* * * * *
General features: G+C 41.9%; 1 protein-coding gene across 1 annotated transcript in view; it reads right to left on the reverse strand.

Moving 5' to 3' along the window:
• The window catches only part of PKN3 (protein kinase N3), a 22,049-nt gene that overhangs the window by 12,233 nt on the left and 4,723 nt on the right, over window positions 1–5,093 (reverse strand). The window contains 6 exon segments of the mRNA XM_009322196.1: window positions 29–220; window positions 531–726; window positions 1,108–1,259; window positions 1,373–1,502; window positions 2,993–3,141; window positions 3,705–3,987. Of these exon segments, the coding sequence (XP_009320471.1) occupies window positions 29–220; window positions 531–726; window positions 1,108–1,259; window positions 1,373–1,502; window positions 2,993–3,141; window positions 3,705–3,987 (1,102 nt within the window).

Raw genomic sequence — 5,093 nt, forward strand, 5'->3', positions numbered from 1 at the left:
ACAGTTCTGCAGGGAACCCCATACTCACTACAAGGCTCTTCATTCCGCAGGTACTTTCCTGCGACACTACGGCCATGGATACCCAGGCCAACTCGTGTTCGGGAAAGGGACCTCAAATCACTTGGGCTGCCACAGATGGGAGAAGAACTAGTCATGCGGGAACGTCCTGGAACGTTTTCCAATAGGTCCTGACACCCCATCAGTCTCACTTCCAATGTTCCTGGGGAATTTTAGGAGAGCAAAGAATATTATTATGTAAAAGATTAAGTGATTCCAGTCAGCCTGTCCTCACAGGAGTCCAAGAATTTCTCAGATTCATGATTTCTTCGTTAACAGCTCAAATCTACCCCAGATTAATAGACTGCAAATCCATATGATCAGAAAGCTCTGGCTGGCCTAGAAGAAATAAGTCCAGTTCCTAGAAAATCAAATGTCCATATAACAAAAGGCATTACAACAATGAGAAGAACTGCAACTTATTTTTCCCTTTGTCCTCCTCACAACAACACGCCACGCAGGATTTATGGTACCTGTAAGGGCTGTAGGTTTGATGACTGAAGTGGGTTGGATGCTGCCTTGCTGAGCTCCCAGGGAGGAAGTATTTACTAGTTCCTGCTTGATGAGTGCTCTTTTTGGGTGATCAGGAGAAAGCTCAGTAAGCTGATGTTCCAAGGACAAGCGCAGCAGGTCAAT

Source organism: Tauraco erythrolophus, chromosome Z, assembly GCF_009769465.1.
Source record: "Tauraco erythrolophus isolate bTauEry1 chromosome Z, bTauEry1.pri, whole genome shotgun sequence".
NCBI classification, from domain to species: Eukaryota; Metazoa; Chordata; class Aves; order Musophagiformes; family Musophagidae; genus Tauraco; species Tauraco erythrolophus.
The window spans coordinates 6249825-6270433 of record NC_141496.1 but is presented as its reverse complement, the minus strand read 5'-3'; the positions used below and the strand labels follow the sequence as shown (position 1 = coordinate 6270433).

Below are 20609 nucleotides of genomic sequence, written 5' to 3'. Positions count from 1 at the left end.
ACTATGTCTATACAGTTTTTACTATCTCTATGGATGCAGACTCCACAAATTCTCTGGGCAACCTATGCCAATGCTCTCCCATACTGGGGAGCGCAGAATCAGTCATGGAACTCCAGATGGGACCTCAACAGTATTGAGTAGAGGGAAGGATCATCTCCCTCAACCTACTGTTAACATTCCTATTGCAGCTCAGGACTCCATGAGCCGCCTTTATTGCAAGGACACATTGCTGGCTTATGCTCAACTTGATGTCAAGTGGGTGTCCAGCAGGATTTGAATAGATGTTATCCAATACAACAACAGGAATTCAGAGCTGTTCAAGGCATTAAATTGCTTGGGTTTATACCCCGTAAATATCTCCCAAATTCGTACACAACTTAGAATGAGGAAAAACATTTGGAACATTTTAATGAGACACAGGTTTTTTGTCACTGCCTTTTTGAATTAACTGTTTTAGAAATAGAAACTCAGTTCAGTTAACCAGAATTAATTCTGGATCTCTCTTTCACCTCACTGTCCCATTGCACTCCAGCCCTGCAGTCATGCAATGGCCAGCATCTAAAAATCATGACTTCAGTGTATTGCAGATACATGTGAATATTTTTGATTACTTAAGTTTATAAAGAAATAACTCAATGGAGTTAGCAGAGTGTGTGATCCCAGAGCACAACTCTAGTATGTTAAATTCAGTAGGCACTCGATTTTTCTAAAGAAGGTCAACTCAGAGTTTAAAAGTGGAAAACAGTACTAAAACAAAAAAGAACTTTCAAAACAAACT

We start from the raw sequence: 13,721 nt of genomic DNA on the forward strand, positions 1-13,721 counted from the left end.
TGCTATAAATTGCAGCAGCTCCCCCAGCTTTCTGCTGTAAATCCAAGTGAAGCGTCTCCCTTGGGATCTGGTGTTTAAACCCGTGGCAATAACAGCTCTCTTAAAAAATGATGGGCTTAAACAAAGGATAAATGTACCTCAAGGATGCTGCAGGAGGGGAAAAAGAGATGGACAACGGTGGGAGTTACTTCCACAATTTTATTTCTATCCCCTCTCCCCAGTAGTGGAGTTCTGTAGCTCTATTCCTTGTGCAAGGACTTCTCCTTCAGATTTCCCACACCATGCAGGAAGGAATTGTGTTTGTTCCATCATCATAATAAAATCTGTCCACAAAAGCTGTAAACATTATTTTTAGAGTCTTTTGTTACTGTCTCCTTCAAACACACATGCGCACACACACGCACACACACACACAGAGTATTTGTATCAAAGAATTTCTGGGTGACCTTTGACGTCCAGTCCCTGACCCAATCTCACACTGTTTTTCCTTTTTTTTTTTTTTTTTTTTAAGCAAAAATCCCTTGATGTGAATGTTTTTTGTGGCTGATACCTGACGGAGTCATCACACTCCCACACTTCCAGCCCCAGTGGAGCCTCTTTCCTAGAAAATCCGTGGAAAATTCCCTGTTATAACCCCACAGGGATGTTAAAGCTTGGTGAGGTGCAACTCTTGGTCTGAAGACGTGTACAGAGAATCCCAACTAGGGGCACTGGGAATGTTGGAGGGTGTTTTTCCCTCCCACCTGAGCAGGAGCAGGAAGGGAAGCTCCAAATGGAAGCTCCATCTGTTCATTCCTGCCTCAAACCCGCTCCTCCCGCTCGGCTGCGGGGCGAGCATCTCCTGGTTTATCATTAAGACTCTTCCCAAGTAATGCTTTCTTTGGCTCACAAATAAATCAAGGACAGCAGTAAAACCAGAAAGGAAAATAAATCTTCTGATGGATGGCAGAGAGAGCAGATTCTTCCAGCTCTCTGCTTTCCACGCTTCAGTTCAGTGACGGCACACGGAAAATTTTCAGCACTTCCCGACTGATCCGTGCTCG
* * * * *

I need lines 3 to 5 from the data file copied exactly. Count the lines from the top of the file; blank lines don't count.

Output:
• The window catches only part of PKN3 (protein kinase N3), a 22,049-nt gene that overhangs the window by 12,233 nt on the left and 4,723 nt on the right, over window positions 1–5,093 (reverse strand). The window contains 6 exon segments of the mRNA XM_009322196.1: window positions 29–220; window positions 531–726; window positions 1,108–1,259; window positions 1,373–1,502; window positions 2,993–3,141; window positions 3,705–3,987. Of these exon segments, the coding sequence (XP_009320471.1) occupies window positions 29–220; window positions 531–726; window positions 1,108–1,259; window positions 1,373–1,502; window positions 2,993–3,141; window positions 3,705–3,987 (1,102 nt within the window).

Raw genomic sequence — 5,093 nt, forward strand, 5'->3', positions numbered from 1 at the left:
ACAGTTCTGCAGGGAACCCCATACTCACTACAAGGCTCTTCATTCCGCAGGTACTTTCCTGCGACACTACGGCCATGGATACCCAGGCCAACTCGTGTTCGGGAAAGGGACCTCAAATCACTTGGGCTGCCACAGATGGGAGAAGAACTAGTCATGCGGGAACGTCCTGGAACGTTTTCCAATAGGTCCTGACACCCCATCAGTCTCACTTCCAATGTTCCTGGGGAATTTTAGGAGAGCAAAGAATATTATTATGTAAAAGATTAAGTGATTCCAGTCAGCCTGTCCTCACAGGAGTCCAAGAATTTCTCAGATTCATGATTTCTTCGTTAACAGCTCAAATCTACCCCAGATTAATAGACTGCAAATCCATATGATCAGAAAGCTCTGGCTGGCCTAGAAGAAATAAGTCCAGTTCCTAGAAAATCAAATGTCCATATAACAAAAGGCATTACAACAATGAGAAGAACTGCAACTTATTTTTCCCTTTGTCCTCCTCACAACAACACGCCACGCAGGATTTATGGTACCTGTAAGGGCTGTAGGTTTGATGACTGAAGTGGGTTGGATGCTGCCTTGCTGAGCTCCCAGGGAGGAAGTATTTACTAGTTCCTGCTTGATGAGTGCTCTTTTTGGGTGATCAGGAGAAAGCTCAGTAAGCTGATGTTCCAAGGACAAGCGCAGCAGGTCAAT